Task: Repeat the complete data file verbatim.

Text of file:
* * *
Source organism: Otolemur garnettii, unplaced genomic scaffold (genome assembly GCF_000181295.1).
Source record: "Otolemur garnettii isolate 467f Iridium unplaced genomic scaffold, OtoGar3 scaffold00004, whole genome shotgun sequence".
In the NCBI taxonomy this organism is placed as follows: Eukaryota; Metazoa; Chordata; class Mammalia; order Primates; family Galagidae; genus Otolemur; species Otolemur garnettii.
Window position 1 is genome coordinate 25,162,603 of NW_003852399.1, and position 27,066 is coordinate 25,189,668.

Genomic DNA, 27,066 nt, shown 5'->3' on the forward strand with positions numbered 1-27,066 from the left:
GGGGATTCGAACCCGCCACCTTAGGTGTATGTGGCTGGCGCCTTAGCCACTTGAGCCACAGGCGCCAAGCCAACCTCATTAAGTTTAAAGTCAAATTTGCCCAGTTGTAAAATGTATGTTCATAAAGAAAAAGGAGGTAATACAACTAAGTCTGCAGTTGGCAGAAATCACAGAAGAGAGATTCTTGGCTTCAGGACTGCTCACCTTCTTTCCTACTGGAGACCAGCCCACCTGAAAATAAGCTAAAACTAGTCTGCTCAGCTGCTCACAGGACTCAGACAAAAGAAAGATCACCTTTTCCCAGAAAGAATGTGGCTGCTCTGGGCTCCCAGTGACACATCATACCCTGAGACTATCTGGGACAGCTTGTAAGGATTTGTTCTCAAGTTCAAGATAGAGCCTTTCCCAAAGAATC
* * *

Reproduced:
Source organism: Otolemur garnettii, unplaced genomic scaffold (genome assembly GCF_000181295.1).
Source record: "Otolemur garnettii isolate 467f Iridium unplaced genomic scaffold, OtoGar3 scaffold00004, whole genome shotgun sequence".
In the NCBI taxonomy this organism is placed as follows: Eukaryota; Metazoa; Chordata; class Mammalia; order Primates; family Galagidae; genus Otolemur; species Otolemur garnettii.
Window position 1 is genome coordinate 25,162,603 of NW_003852399.1, and position 27,066 is coordinate 25,189,668.

Genomic DNA, 27,066 nt, shown 5'->3' on the forward strand with positions numbered 1-27,066 from the left:
GGGGATTCGAACCCGCCACCTTAGGTGTATGTGGCTGGCGCCTTAGCCACTTGAGCCACAGGCGCCAAGCCAACCTCATTAAGTTTAAAGTCAAATTTGCCCAGTTGTAAAATGTATGTTCATAAAGAAAAAGGAGGTAATACAACTAAGTCTGCAGTTGGCAGAAATCACAGAAGAGAGATTCTTGGCTTCAGGACTGCTCACCTTCTTTCCTACTGGAGACCAGCCCACCTGAAAATAAGCTAAAACTAGTCTGCTCAGCTGCTCACAGGACTCAGACAAAAGAAAGATCACCTTTTCCCAGAAAGAATGTGGCTGCTCTGGGCTCCCAGTGACACATCATACCCTGAGACTATCTGGGACAGCTTGTAAGGATTTGTTCTCAAGTTCAAGATAGAGCCTTTCCCAAAGAATC